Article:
Frozen embryos are “children,” according to Alabama’s Supreme Court

January 17, 2024, Berlin: In the cell laboratory at the Fertility Center Berlin, an electron microscope is used to fertilize an egg cell.
Enlarge / January 17, 2024, Berlin: In the cell laboratory at the Fertility Center Berlin, an electron microscope is used to fertilize an egg cell.
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The Alabama Supreme Court on Friday ruled that frozen embryos are "children," entitled to full personhood rights, and anyone who destroys them could be liable in a wrongful death case.

The first-of-its-kind ruling throws into question the future use of assisted reproductive technology (ART) involving in vitro fertilization for patients in Alabama—and beyond. For this technology, people who want children but face challenges to conceiving can create embryos in clinical settings, which may or may not go on to be implanted in a uterus.

In the Alabama case, a hospital patient wandered through an unlocked door, removed frozen, preserved embryos from subzero storage and, suffering an ice burn, dropped the embryos, destroying them. Affected IVF patients filed wrongful-death lawsuits against the IVF clinic under the state's Wrongful Death of a Minor Act. The case was initially dismissed in a lower court, which ruled the embryos did not meet the definition of a child. But the Alabama Supreme Court ruled that "it applies to all children, born and unborn, without limitation." In a concurring opinion, Chief Justice Tom Parker cited his religious beliefs and quoted the Bible to support the stance.

"Human life cannot be wrongfully destroyed without incurring the wrath of a holy God, who views the destruction of His image as an affront to Himself," Parker wrote. "Even before birth, all human beings bear the image of God, and their lives cannot be destroyed without effacing his glory."

In 2020, the US Department of Health and Human Services estimated that there were over 600,000 embryos frozen in storage around the country, a significant percentage of which will likely never result in a live birth.

The process of IVF generally goes like this: First, egg production is overstimulated with hormone treatments. Then, doctors harvest the eggs as well as sperm. The number of eggs harvested can vary, but doctors sometimes try to retrieve as many as possible, ranging from a handful to several dozen, depending on fertility factors. The harvested eggs are fertilized in a clinic, sometimes by combining them with sperm in an incubator or by the more delicate process of directly injecting sperm into a mature egg (intracytoplasmic sperm injection). Any resulting fertilized eggs may then go through additional preparations, including "assisted hatching," which prepares the embryo's membrane for attaching to the lining of the uterus, or genetic screening to ensure the embryo is healthy and viable.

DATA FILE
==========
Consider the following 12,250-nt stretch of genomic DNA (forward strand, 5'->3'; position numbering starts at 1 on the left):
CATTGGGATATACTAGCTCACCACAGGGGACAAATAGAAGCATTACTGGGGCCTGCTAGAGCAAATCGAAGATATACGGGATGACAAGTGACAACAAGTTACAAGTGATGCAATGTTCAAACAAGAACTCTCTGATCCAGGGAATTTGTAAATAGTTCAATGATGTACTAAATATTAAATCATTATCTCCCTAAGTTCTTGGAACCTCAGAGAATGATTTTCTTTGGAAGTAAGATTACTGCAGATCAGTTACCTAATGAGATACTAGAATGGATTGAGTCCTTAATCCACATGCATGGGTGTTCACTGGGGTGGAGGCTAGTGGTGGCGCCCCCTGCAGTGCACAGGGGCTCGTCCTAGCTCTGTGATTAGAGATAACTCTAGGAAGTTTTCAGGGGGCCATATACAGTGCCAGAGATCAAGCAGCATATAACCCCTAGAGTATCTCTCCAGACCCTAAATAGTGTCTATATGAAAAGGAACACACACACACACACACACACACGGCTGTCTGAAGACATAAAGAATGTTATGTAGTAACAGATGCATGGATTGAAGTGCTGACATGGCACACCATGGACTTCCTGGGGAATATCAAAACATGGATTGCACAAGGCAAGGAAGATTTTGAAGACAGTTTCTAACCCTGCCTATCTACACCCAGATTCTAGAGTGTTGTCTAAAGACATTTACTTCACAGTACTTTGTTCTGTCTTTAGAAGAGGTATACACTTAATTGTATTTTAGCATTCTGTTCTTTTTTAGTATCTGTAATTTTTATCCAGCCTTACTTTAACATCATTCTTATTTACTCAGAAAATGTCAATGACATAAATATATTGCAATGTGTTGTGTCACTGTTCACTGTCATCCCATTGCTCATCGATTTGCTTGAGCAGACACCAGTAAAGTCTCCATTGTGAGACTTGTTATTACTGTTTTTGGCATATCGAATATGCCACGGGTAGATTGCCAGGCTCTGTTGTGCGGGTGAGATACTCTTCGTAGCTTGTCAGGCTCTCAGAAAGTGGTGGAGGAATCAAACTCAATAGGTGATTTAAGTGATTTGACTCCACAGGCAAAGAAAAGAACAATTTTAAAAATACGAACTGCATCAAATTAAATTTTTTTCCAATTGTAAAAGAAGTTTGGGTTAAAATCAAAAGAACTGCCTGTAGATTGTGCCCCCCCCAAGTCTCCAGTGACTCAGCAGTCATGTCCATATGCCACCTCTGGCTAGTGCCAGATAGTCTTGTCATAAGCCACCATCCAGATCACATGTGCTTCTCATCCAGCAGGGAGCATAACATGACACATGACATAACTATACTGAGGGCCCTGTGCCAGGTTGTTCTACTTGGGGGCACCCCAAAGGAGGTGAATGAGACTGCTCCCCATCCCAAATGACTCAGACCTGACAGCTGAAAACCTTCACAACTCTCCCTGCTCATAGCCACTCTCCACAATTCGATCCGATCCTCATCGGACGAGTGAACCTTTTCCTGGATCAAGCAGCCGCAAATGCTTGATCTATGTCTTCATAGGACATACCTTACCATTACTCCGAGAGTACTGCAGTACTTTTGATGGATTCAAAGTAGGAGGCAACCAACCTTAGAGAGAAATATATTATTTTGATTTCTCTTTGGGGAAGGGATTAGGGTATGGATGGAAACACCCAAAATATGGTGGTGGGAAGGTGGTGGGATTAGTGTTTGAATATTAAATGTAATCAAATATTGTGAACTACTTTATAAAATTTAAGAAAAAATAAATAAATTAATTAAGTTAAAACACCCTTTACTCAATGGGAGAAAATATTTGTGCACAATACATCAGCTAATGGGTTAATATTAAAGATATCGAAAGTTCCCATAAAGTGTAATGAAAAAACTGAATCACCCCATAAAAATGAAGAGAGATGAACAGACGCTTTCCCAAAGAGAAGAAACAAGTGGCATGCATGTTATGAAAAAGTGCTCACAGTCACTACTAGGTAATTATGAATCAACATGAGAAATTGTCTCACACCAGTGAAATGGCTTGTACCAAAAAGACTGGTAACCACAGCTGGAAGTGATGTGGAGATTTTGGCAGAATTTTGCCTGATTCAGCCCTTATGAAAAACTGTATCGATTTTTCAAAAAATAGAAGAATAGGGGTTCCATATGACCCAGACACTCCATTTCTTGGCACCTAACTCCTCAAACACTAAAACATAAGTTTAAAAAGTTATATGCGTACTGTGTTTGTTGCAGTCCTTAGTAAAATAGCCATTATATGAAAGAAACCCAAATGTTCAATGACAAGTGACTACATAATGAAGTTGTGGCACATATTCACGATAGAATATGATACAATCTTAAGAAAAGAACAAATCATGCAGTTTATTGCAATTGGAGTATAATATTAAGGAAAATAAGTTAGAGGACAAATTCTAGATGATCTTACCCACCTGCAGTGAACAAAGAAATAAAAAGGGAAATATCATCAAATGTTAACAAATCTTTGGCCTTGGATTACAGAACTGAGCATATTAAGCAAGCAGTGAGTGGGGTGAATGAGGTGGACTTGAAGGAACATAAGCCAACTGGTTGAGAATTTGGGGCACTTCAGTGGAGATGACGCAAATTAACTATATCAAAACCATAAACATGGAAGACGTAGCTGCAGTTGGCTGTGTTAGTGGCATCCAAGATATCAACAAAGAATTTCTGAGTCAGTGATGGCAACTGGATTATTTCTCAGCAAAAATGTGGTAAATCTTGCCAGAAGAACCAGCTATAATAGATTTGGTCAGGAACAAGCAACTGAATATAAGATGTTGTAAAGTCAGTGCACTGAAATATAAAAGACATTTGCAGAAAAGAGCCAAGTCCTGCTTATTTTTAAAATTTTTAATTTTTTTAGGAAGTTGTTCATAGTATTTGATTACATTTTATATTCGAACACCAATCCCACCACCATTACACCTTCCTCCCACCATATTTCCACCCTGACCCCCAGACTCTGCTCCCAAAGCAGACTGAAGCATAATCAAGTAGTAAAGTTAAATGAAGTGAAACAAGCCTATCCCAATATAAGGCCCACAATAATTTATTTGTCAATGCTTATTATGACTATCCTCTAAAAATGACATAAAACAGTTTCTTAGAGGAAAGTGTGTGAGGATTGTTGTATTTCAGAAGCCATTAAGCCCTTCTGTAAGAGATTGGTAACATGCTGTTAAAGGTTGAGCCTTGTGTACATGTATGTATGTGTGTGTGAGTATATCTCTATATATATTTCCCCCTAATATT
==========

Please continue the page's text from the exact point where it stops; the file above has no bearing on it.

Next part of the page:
Feared reality

This process sometimes yields several embryos, which is typically considered good because each round of IVF can have significant failure rates. According to national ART data collected by the Centers for Disease Control and Prevention, the percentage of egg retrievals that fail to result in a live birth ranges from 46 percent to 91 percent, depending on the patient's age. The percentage of fertilized egg or embryo transfers that fail to result in a live birth ranges from 51 percent to 76 percent, depending on age. Many patients go through multiple rounds of egg retrievals and embryo transfers.

The whole IVF process often creates numerous embryos but leads to far fewer live births. In 2021, nearly 240,000 patients in the US had over 400,000 ART cycles, resulting in 97,000 live-born infants, according to the CDC.

People who have extra embryos from IVF can currently choose what to do with them, including freezing them for more cycles or future conception attempts, donating them to others wanting to conceive, donating them to research, or having them discarded.

But, if, as Alabama's Supreme Court ruled, embryos are considered "children," this could mean that any embryos that are destroyed or discarded in the process of IVF or afterward could be the subject of wrongful death lawsuits. The ruling creates potentially paralyzing liability for ART clinics and patients who use them. Doctors may choose to only attempt creating embryos one at a time to avoid liability attached to creating extras, or they may decline to provide IVF altogether to avoid liability when embryos do not survive the process. This could exacerbate the already financially draining and emotionally exhausting process of IVF, potentially putting it entirely out of reach for those who want to use the technology and putting clinics out of business.

Barbara Collura, CEO of RESOLVE: The National Infertility Association, told USA Today that the ruling would likely halt most IVF work in Alabama. "This is exactly what we have been fearful of and worried about where it was heading," Collura said. "We are extremely concerned that this is now going to happen in other states."

But the hypothetical risks don't end there. Health advocates worry that the idea of personhood for an embryonic ball of a few cells could extend to pregnancy outcomes, such as miscarriages or the use of contraceptives.